Freewill: Reality or Illusion?
Aristotle, Newton and Einstein gave us natural laws that generate predictable causes and effects. When every effect is produced by a precise cause, everything happens for a reason, in a predictably mechanical manner. Science calls this determinism. Religion calls it predestination. Belief in an unbreakable chain of cause and effect, or a supernatural higher power, reduces human freewill to an illusion.
Quantum physics rewrites reality in ways that are both frightening and liberating. In any given moment you and I can decide to run away and join the circus, or change our name and start a brand new life on the other side of the world, or sell everything we own and give the money to charity. We could decide that this is the day we will quit our crappy job, or leave our unhappy marriage, start a dream business, confess a long concealed love, or assassinate a despicable villain.
All of these possibilities and many more are theoretically possible for each of us, and we can find evidence of people who have seized the present instant and made them happen, but the probability that you or I will make one of these uncommon choices in any given moment is remote. Infinite freedom is more of an illusion than reality. When we step out of the shower in the morning, the next thing we are most likely to do is grab a towel, not a suitcase and head for the airport.
The inertial force of our previous actions, experiences, habits, conditioning, expectations and opportunities acts so strongly upon us that our choices in life are highly predictable.
The inertial force of our previous actions, experiences, habits, conditioning, expectations and opportunities acts so strongly upon us that our choices in life are highly predictable. If I know the probability function that defines your life, I can easily predict the most likely choice you will make in any given moment, as well as the second and third most probable choices. The world around us works to hold us in our predictable orbits. Our family and friends counsel us to be sensible, to think twice, to keep our dreams within reason, to be logical and do the sensible thing. Most of the time we conform, which is precisely why most lives, most of the time, are as unremarkable as white background noise. Drama requires conflict, taking risks, venturing into dangerous territory.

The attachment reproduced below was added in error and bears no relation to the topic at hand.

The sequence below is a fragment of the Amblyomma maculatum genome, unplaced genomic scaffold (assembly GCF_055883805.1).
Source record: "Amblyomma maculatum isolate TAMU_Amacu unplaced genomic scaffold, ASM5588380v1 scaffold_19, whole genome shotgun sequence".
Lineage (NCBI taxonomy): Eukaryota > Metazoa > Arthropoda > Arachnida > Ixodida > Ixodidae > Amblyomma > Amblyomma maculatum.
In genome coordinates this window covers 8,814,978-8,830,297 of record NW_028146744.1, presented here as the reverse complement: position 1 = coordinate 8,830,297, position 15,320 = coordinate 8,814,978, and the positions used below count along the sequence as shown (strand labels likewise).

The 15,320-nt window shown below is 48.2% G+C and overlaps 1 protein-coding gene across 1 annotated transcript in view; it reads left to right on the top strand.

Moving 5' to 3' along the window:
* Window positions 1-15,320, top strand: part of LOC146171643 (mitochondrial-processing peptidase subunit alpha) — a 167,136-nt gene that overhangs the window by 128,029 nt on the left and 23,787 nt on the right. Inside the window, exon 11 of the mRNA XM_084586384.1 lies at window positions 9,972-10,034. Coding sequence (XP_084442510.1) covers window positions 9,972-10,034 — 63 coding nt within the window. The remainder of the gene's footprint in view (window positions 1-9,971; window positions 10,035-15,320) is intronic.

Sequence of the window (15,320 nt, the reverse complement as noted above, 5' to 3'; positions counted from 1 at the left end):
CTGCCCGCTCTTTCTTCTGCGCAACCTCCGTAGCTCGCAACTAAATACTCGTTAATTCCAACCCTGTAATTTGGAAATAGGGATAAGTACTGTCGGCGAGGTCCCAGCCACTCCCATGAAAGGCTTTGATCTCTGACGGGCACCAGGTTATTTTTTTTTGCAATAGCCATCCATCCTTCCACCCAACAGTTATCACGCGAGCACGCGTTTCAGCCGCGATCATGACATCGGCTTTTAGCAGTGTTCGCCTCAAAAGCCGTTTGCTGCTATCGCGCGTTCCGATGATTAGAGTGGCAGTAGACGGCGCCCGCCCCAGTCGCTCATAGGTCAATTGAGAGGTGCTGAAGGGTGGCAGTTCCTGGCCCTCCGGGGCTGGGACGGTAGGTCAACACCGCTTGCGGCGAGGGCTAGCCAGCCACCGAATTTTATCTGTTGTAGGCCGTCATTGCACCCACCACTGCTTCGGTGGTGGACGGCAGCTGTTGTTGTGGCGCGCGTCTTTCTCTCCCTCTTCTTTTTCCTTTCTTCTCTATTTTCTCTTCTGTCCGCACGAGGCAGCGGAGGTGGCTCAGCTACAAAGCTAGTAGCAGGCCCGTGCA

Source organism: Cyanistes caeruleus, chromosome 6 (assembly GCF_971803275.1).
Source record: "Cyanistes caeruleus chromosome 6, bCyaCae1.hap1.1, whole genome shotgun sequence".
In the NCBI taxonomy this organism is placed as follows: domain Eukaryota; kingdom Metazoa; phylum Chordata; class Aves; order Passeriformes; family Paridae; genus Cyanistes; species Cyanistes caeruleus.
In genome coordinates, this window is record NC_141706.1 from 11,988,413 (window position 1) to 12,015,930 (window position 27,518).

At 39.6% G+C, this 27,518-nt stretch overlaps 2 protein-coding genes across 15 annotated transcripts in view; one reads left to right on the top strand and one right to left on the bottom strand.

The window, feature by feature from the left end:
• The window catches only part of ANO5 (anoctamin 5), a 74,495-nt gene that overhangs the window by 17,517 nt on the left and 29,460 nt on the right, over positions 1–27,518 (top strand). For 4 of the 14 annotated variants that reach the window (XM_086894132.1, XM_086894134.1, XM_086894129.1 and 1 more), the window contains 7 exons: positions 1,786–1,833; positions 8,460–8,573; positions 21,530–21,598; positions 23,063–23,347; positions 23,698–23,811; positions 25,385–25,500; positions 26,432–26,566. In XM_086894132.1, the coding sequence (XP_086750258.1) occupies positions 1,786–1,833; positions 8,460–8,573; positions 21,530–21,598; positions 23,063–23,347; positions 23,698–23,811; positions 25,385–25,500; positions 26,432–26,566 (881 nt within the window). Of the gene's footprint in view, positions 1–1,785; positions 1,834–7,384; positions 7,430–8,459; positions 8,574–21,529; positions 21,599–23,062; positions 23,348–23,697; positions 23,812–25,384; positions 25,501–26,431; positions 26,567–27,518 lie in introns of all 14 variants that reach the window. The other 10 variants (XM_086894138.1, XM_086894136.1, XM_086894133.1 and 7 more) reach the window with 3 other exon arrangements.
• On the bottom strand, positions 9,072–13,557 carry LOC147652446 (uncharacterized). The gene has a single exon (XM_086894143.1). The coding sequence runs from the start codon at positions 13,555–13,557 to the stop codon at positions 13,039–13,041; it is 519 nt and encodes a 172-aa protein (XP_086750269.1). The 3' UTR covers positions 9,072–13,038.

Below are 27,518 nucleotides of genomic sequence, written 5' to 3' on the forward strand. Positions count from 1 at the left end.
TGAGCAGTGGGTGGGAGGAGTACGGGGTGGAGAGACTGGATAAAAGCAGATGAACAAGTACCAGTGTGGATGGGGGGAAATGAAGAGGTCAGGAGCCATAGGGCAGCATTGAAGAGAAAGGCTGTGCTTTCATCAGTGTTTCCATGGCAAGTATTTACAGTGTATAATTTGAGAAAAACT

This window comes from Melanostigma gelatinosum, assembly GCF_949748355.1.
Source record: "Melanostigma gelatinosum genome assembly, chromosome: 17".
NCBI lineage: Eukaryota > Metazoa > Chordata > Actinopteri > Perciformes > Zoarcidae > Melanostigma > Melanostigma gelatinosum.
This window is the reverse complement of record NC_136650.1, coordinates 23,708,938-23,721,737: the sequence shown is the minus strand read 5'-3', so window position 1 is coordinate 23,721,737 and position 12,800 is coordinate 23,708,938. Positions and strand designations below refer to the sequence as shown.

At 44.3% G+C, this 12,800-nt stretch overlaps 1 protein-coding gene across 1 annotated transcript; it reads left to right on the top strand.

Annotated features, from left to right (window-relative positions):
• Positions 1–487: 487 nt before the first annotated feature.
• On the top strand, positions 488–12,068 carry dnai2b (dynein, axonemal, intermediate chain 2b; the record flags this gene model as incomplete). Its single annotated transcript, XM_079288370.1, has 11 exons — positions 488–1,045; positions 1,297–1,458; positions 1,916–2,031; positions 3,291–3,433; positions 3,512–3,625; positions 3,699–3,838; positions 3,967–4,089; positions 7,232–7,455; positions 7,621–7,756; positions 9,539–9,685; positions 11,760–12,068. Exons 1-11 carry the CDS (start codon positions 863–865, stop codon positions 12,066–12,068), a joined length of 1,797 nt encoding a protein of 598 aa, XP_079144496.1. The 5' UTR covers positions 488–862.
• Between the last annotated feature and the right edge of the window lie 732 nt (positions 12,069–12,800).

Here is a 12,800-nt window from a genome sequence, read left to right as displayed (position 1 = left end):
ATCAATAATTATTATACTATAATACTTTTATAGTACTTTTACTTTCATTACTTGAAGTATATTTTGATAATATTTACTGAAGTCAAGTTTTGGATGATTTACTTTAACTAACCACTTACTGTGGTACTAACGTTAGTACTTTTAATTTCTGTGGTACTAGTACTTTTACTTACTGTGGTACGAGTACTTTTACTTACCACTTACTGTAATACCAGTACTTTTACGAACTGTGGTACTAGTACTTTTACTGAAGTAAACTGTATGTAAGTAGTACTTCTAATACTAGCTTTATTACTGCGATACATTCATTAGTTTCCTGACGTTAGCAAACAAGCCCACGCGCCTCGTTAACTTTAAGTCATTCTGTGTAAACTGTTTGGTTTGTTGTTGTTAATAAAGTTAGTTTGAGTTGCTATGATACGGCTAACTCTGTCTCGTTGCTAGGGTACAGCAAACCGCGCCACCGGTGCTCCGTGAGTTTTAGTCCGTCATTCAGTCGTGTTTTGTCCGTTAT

Our freedom is more theoretical than real. Burdened by constraints, fears, and cautious advice we usually take the course of least resistance, like a planet obediently following the smoothly curved contours of space-time, or we allow emotions to override reason and then suffer the unhappy consequences of our stupid actions and live with regret. In every moment, we surf on a wave of almost infinite possibilities and at some level we are conscious of our extraordinary power to be the author of our own destiny. We know we are not pre-programmed automatons, or slaves to our unchosen circumstances.
We all have moments in which we dare to do something extraordinarily courageous that will strike many observers as out of character, yet these are the moments that define what we truly believe and who we truly are. These rare moments of will – in which our dizzying wave of possibilities collapses into single, deliberate action that we have dared to chose – can change the universe.